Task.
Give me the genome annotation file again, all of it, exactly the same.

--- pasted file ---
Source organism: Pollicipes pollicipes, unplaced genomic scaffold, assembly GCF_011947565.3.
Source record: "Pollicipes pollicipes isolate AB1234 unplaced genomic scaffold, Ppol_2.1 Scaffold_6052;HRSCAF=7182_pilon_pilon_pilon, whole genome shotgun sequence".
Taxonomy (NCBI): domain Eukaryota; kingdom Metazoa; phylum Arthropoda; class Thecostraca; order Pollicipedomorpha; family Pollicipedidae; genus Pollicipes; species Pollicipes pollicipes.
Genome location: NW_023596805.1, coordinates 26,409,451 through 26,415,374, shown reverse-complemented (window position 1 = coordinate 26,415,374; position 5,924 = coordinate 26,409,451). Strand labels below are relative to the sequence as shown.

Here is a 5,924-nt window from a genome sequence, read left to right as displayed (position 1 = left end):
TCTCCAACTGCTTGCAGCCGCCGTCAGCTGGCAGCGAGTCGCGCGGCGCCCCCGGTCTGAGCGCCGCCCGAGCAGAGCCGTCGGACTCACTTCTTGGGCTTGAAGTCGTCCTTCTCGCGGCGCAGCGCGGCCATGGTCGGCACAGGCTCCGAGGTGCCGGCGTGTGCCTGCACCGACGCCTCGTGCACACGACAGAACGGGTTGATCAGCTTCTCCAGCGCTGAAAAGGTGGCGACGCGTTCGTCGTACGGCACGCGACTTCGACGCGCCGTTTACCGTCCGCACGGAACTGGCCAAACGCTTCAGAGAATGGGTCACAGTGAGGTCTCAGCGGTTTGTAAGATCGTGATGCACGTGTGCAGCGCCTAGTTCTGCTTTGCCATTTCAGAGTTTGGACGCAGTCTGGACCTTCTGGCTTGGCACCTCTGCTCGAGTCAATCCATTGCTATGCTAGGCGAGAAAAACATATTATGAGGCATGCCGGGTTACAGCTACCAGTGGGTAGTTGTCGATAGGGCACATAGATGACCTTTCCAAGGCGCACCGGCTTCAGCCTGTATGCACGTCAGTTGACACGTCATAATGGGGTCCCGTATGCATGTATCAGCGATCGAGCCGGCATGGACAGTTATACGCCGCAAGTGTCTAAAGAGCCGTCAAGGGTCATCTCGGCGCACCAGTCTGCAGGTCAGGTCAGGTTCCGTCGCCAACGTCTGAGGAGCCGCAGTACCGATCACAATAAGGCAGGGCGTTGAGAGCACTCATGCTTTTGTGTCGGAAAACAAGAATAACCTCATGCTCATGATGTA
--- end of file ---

Source organism: Pollicipes pollicipes, unplaced genomic scaffold, assembly GCF_011947565.3.
Source record: "Pollicipes pollicipes isolate AB1234 unplaced genomic scaffold, Ppol_2.1 Scaffold_6052;HRSCAF=7182_pilon_pilon_pilon, whole genome shotgun sequence".
Taxonomy (NCBI): domain Eukaryota; kingdom Metazoa; phylum Arthropoda; class Thecostraca; order Pollicipedomorpha; family Pollicipedidae; genus Pollicipes; species Pollicipes pollicipes.
Genome location: NW_023596805.1, coordinates 26,409,451 through 26,415,374, shown reverse-complemented (window position 1 = coordinate 26,415,374; position 5,924 = coordinate 26,409,451). Strand labels below are relative to the sequence as shown.

Here is a 5,924-nt window from a genome sequence, read left to right as displayed (position 1 = left end):
TCTCCAACTGCTTGCAGCCGCCGTCAGCTGGCAGCGAGTCGCGCGGCGCCCCCGGTCTGAGCGCCGCCCGAGCAGAGCCGTCGGACTCACTTCTTGGGCTTGAAGTCGTCCTTCTCGCGGCGCAGCGCGGCCATGGTCGGCACAGGCTCCGAGGTGCCGGCGTGTGCCTGCACCGACGCCTCGTGCACACGACAGAACGGGTTGATCAGCTTCTCCAGCGCTGAAAAGGTGGCGACGCGTTCGTCGTACGGCACGCGACTTCGACGCGCCGTTTACCGTCCGCACGGAACTGGCCAAACGCTTCAGAGAATGGGTCACAGTGAGGTCTCAGCGGTTTGTAAGATCGTGATGCACGTGTGCAGCGCCTAGTTCTGCTTTGCCATTTCAGAGTTTGGACGCAGTCTGGACCTTCTGGCTTGGCACCTCTGCTCGAGTCAATCCATTGCTATGCTAGGCGAGAAAAACATATTATGAGGCATGCCGGGTTACAGCTACCAGTGGGTAGTTGTCGATAGGGCACATAGATGACCTTTCCAAGGCGCACCGGCTTCAGCCTGTATGCACGTCAGTTGACACGTCATAATGGGGTCCCGTATGCATGTATCAGCGATCGAGCCGGCATGGACAGTTATACGCCGCAAGTGTCTAAAGAGCCGTCAAGGGTCATCTCGGCGCACCAGTCTGCAGGTCAGGTCAGGTTCCGTCGCCAACGTCTGAGGAGCCGCAGTACCGATCACAATAAGGCAGGGCGTTGAGAGCACTCATGCTTTTGTGTCGGAAAACAAGAATAACCTCATGCTCATGATGTA